Time and time again, the African proverb “It takes a village to raise a child” proves to be true. On Wednesday, Microsoft and the National Bar Association teamed up to demonstrate the importance of this maxim yet again.
Founded in 1925, the National Bar Association is the nation’s oldest and largest national network of minority attorneys, judges, law students, and paralegals. It has more than 80 affiliate chapters throughout the United States and around the world. Established in 1975, the Microsoft Corporation is a premier multinational technology corporation.
For the past 10 years, the National Bar Association has worked with Howard University to convene the Crump Law Camp, a two-
Yesterday, Microsoft welcomed the National Bar Association and the law campers into the company’s Innovation and Policy Center located in Washington, D.C.
Fred Humphries, vice president of U.S. government affairs for Microsoft, helped kick-off the days’ activities, which included conversations with Microsoft attorneys who spoke to students about their professional backgrounds; a networking lunch with members of Microsoft’s Law and Corporate Affairs Department; and a tour of the Microsoft Innovation Center, complete with hands on demonstrations of the company’s telepresence capabilities and special time in the X-Box Lounge.
“This program is incredibly important,” said Humphries in remarks to Politic365. “When we talk about technology, intellectual property, and you think about the future and … about this country becoming more of a majority minority … and you think about diversity, it’s so important, at a young age … to talk to [kids], and educate them” about the potential of technology to change their lives.
During the Microsoft Innovation Day with the Crump Law Camp, Humphries and his colleagues spoke to students about the myriad opportunities technology makes possible for them — from being a lawyer dealing with patents and transactions, to being the new innovators of tomorrow, creating new products and bringing those products to market.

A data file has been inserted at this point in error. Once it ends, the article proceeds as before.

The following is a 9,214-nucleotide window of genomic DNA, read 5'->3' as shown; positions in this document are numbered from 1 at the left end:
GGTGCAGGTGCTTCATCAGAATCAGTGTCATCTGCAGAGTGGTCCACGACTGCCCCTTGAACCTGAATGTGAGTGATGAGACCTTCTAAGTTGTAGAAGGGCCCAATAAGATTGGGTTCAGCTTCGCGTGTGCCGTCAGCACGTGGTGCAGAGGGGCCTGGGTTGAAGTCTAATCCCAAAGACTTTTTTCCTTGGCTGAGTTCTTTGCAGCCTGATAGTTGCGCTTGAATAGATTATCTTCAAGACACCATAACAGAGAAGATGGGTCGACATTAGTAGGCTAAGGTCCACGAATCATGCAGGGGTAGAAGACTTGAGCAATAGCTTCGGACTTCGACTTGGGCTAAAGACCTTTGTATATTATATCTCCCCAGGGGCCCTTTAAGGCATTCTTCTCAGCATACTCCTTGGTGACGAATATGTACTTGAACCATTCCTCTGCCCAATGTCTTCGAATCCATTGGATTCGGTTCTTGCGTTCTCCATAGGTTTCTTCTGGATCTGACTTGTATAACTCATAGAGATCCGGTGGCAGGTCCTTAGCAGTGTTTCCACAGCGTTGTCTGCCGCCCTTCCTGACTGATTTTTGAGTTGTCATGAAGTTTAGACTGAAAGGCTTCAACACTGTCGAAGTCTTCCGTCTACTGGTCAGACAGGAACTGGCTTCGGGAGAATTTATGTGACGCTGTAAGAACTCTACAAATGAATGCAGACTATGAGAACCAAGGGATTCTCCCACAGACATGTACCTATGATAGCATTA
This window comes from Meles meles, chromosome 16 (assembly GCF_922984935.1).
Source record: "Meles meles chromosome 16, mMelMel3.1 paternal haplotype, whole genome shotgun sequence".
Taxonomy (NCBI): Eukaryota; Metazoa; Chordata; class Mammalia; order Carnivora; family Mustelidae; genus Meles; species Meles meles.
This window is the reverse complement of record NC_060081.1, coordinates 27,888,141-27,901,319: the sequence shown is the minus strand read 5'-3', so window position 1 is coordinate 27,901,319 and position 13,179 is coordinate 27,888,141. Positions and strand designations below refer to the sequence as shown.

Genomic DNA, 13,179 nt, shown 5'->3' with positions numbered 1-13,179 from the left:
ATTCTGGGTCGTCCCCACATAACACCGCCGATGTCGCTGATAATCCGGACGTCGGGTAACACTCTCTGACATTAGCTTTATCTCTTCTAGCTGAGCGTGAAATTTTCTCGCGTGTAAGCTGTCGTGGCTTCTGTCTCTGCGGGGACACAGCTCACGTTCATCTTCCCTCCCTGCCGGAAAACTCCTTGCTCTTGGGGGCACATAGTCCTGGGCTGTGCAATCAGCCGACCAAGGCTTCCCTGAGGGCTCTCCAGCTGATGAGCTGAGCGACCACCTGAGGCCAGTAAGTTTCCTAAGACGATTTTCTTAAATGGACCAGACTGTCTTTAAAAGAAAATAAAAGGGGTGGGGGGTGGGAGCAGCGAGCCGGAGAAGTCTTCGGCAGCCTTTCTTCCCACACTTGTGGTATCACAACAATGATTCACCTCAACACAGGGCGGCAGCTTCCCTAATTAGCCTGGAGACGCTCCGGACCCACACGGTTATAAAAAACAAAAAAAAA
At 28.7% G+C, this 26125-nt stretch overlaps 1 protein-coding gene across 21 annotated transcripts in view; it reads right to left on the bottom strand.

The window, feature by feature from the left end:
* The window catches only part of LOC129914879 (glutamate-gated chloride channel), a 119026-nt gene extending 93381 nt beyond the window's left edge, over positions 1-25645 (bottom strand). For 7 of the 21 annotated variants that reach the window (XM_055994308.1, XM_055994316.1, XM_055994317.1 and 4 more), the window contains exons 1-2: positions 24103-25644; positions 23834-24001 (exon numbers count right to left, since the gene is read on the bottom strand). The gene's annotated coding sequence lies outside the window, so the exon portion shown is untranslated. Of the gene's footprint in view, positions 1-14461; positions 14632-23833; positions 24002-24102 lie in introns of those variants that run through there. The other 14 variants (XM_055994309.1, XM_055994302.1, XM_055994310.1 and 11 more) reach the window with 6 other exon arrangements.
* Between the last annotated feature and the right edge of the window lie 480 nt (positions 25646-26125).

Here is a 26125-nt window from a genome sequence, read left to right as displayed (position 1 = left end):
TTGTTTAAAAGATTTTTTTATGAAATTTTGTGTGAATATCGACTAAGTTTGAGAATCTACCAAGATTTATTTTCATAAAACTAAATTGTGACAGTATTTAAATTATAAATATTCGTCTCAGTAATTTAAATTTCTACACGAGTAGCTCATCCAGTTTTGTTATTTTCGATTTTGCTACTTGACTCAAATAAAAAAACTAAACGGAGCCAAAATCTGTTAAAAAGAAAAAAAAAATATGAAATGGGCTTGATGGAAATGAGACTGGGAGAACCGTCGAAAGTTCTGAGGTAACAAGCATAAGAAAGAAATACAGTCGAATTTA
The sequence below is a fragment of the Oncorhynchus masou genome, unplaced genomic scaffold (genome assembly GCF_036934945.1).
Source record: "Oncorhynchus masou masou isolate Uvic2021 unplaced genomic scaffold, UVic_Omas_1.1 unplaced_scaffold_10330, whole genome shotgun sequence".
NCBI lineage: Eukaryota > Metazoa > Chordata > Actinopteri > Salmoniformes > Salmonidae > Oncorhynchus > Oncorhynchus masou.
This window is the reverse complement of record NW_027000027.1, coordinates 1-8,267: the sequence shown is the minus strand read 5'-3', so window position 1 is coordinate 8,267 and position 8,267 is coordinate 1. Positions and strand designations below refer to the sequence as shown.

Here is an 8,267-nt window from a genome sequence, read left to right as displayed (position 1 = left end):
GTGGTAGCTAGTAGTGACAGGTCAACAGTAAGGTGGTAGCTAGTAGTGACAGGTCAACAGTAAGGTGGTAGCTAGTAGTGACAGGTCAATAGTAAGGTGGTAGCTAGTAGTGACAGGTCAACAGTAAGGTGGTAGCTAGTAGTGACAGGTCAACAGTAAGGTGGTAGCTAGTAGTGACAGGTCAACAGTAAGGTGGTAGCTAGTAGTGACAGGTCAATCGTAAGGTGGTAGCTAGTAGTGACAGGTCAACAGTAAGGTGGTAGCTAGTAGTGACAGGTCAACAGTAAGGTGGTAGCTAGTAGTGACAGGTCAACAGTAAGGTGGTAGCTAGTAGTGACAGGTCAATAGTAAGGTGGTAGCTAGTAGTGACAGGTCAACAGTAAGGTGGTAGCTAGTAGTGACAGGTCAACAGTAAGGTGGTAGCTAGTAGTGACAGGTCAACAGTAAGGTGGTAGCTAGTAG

Microsoft’s primary mission for the National Bar Association campers was exposure. “Sometimes people don’t know what’s out there,” said Humphries, “and if you don’t know what’s out there, and don’t have the chance to get educated about the different opportunities that are out there, you tend to go the traditional route.”
Speaking fondly of the diversity at Microsoft, Humphries said that “the future is still in information technology as you look at careers, and the world has gotten more competitive.” It is for this reason that he is deeply passionate about helping students of color realize the potential of technology in their personal and professional lives.
“You can be whatever you want,” he said, “and there is a place for you in technology.”
The 40 students taking part in Wednesday’s Microsoft day had the opportunity to better understand the importance of technology in modern society, but they also got a bird’s eye view of how the fields of technology and lawyering could combine to create some truly unique and exciting possibilities.
Daryl Parks, president of the National Bar Association, underscored the importance of this dynamic during yesterday’s event. “The Crump Law Camp has to be a crown jewel and the National Bar’s pipeline project,” he said. “We bring young people from around the world to Washington, D.C., to teach them about opportunities in the law for people of color.
“And today is even more special,” he said, “because Microsoft, under Fred Humphries’ leadership, has opened its doors to allow these students to have a great view of technology’s effect on the legal profession, and opportunities in the legal profession for lawyers of color, so that they might consider entering into this fantastic world of technology when today you don’t really find many of us involved in technology as lawyers.”
The National Bar Association and Microsoft have adopted the ‘village to raise a child’ methodology with respect to paving a new path for the future attorneys, engineers and technologists of this country. “Our company’s success, when it comes to innovation, is all dependent on people,” Humphries told the group. “It’s the ideas and creativity of people,” that drive the Microsoft brand.